The OODA Loop and the Analysis Paralysis Trap

I was listening to Ben Branam’s latest Modern Self-Protection podcast. In this third episode, Ben talks about the OODA loop and its implications for self-defense and training. He has lots of great stuff to say, and I’d encourage you to take a listen, but I wanted to touch on an aspect of the OODA loop Ben didn’t talk about.

The OODA loop is a model developed by US Air Force Col. John Boyd to understand how we react to circumstances in our environment. The four stages of the OODA loop are: We observe an event unfolding in our environment, we orient ourselves to what’s happening and place it into a mental context based upon our cultural conditioning and training, we decide how to respond, and then we act. The reason the process is described as a loop is because the outcome of our action – or our inaction – can trigger a new circumstance, which then starts the loop over again.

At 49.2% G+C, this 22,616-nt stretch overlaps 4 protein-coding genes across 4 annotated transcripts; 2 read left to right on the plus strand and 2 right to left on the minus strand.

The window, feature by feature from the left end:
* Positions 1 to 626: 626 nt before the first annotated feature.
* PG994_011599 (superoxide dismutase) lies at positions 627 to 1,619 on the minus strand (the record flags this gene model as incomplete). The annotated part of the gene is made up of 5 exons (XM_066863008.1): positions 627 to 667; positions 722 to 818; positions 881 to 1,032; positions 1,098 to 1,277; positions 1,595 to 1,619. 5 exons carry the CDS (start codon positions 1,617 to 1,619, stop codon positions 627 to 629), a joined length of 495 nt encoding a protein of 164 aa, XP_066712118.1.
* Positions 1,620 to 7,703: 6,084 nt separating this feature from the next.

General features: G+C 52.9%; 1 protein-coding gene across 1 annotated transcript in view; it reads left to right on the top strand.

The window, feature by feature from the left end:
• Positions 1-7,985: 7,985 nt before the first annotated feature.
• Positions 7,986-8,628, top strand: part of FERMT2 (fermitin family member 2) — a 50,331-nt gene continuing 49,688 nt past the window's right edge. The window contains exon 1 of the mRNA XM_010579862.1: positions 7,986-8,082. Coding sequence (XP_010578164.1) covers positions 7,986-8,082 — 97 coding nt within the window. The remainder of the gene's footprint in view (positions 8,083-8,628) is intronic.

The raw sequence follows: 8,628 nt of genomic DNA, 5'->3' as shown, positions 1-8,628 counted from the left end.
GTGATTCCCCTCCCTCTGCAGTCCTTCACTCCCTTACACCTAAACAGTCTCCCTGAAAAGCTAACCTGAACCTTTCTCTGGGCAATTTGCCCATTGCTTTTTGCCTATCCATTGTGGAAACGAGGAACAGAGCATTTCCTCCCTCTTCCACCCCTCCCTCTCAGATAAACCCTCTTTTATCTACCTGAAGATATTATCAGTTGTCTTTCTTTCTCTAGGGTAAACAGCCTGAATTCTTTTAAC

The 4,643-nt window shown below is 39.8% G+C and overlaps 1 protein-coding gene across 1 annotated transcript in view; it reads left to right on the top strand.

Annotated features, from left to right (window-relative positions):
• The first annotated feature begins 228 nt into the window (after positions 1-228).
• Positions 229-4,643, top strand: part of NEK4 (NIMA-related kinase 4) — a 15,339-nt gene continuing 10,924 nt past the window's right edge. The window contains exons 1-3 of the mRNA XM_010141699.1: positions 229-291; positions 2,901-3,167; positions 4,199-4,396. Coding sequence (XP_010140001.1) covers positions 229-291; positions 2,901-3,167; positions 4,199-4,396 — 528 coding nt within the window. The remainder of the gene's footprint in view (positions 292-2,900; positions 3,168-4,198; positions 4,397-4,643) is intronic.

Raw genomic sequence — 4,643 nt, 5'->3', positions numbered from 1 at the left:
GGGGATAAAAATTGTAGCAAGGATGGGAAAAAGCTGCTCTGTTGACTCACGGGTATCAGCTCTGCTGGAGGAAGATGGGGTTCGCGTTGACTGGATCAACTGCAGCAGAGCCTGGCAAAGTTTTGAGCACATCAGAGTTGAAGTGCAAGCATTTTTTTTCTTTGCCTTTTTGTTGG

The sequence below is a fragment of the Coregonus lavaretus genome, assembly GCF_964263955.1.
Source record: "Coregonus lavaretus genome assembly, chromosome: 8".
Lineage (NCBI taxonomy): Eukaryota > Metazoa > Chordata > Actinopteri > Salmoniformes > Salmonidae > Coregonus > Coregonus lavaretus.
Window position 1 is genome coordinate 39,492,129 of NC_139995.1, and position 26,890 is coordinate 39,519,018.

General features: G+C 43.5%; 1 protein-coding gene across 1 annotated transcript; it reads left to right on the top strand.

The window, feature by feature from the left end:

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Where Do You Draw the Line?

Over at Active Response Training, Greg Ellifritz has a terrific post today about where we draw the line in terms of decisions we might make in the face of a violent crime. Do we hand over our wallet? Our car? Our clothes? Our children?

These are decisions we should think about ahead of time, because prior thought and planning displaces the “fight/flight/freeze” response that arises from circumstances catching us off-guard.

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